A wan smile plays across his lips as Ngo Van Que retells his escape from the ravaged countyside of Southeast Asia to the heart of inner-city Washington.
With a pregnant wife and two small children, Que 30, fled Vietnam last August in a fishing boat with 100 other refugees. For six days they rode the seas before arriving in Hong Kong.
In December, the family arrived in Washington.
Once here, Que again found himself in storm-tossed seas. This time he has been buffeted about in the upheaval caused by housing problems.
Thirty-five Vietnamese families -- more than 100 people -- live in the Park Regent at 1701 Park Rd. NW, where Que is a part-time janitor. All could be evicted next Friday when the apartments are converted to condominiums.
Previously teachers, military officers and fishermen, the refugees say they now work as unskilled laborers in D.C. hotel and restaurants. Accustomed to having homes of their own, they live six to a room in Park Regent efficiencies.
In one apartment, where family photos and a color poster of Pope John Paul II adorn the stark white walls, some refugees and the Rev. Nguyen Long, of Sacred Heart Church, described resettlement as a process filled with confusion and despair.
Refugees who are physicians have been sent to the backwoods of Louisiana, while fishermen have been directed to inner-city Washington, said the Rev. Long.
Nguyen Van Canh, a former army officer, said the International Rescue Committee sent him to the Park Regent, where he, his wife and three children have lived since January. The efficiency apartment is too small, said Cahn, and he's ashamed to invite his American friends there.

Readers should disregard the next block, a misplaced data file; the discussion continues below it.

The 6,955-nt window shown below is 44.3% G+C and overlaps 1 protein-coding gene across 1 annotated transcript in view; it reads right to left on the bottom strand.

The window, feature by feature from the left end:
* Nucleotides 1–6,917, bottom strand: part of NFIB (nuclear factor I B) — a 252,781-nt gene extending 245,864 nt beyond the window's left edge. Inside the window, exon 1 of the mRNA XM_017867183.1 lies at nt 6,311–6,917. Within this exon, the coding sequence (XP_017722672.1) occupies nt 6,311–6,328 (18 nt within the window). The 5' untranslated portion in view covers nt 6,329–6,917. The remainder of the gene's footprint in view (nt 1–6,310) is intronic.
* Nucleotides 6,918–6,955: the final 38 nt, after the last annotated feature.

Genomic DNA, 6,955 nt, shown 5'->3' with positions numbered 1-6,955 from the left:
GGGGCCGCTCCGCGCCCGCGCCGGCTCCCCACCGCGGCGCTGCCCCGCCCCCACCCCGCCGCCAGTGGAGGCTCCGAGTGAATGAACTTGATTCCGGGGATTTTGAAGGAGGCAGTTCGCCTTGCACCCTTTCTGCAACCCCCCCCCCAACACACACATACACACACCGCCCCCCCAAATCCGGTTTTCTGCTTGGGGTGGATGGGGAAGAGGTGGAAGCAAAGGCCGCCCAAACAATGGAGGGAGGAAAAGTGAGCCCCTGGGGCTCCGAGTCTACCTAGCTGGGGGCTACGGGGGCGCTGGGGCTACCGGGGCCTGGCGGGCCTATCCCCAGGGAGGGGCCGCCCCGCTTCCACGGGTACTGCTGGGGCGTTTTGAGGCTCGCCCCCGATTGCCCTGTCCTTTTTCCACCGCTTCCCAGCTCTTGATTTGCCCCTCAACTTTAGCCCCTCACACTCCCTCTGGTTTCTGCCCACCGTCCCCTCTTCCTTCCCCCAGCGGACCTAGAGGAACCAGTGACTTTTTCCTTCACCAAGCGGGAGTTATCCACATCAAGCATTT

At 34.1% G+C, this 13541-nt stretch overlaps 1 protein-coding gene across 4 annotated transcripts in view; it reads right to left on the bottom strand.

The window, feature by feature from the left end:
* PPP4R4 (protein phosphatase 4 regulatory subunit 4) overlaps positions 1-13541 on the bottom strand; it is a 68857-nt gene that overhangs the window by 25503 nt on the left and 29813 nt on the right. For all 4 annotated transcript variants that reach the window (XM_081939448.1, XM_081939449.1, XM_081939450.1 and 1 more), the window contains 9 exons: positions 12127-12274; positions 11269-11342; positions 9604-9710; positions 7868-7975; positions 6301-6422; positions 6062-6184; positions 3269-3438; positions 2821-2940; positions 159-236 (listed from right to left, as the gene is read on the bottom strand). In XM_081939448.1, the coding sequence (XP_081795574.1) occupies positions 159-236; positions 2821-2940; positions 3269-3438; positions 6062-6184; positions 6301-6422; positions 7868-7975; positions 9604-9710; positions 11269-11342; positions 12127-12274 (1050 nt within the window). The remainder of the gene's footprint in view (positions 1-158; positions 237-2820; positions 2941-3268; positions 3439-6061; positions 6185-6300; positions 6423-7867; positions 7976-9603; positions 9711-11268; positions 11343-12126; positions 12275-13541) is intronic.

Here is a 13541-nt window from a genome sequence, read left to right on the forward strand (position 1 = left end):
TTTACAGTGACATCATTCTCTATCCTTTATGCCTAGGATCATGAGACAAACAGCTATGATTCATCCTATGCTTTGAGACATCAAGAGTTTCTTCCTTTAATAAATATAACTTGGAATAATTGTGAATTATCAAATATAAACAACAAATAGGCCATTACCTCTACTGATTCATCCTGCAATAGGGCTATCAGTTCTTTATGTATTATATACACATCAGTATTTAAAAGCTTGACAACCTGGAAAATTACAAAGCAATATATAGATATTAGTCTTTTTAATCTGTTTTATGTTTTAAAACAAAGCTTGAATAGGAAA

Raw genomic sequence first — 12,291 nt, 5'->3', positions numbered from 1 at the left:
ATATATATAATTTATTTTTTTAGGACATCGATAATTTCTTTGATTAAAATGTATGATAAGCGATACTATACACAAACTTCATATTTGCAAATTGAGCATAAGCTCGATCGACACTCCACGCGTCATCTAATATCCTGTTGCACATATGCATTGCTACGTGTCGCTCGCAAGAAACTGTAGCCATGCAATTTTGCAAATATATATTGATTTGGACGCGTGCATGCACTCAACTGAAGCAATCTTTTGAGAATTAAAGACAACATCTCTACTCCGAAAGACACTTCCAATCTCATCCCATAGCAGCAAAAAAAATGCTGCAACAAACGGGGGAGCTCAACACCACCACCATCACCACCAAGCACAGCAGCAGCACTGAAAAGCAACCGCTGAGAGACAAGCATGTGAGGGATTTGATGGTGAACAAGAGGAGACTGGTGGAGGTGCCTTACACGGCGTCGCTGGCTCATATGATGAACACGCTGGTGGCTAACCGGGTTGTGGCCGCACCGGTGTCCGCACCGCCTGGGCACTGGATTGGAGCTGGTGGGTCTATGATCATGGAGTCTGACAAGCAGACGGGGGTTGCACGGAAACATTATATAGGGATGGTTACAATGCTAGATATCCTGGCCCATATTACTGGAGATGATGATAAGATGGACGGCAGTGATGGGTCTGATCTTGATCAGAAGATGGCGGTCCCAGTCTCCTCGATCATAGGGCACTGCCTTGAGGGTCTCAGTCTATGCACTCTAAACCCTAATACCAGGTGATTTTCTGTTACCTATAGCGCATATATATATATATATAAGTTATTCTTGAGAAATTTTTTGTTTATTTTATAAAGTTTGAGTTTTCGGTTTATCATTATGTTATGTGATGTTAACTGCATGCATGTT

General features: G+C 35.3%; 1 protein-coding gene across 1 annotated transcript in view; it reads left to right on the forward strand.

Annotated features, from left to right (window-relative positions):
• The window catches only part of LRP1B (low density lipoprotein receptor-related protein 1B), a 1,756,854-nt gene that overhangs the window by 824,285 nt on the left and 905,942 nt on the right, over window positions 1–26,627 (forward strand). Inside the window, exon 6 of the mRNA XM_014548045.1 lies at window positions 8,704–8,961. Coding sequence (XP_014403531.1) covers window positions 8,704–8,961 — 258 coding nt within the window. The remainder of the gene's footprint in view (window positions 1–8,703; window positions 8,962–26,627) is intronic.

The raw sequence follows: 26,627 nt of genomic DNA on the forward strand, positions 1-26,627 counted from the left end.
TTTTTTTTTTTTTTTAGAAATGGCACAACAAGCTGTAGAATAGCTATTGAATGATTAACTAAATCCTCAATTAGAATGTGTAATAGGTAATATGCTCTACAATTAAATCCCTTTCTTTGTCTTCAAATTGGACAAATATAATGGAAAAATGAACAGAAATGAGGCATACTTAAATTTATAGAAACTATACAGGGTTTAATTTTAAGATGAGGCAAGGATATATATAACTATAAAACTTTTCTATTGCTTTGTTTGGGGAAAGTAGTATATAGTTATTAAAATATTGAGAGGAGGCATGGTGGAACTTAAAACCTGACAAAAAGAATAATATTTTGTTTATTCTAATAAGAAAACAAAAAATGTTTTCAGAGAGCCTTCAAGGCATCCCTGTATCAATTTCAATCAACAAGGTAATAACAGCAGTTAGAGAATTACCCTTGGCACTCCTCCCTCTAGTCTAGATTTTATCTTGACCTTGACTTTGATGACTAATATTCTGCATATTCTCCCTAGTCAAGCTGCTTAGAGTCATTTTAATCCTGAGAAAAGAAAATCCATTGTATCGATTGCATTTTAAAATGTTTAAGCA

The Vietnamese unwittingly signed condominium consent forms to obtain apartments in the building, Canh said. Now they find if the building turns condo they will have to move out. Canh said he will be among them.
Canh tries to keep things in perspective. "We spend most of our lives in hell in my country," he said. "We try to accommodate to the life here."
Compared to other resettlement difficulties, displacement is a minor problem, he said.
But it is a problem, said another English-speaking man named Hoang, who has lived in D.C. three years. Refugees usually need a year to understand Washington's housing problems, he said. In the meantime, they live isolated and afraid in substandard housing.
Nguyen Manh Cuong and three members of his family have lived in a two-bedroom apartment at the Park Regent nearly five months. Although Project WISH (Washington Innercity Self Help) pressured the landlords in repairing more than 250 housing code violations in the building, the Vietnamese have not been as successful in getting repairs. Language has been one barrier, but there have been others.
"Vietnamese are afraid. People have no American skills. They have very low income. If the landlord kicks them out of the building, it is difficult to find a place to live."
On weekends the single men drink and play cards to ward off loneliness, the Rev. Long said sadly. He said the refugees are confused about tenant rights. They want their own homes, social centers and churches. Many try to move to the Asian community in Arlington.
"I'm suffering I want to help my countrymen," said the Rev. Long. "Americans think we want everything American. There's problem in that. I know this is new country, but we must take a little bit, step by step."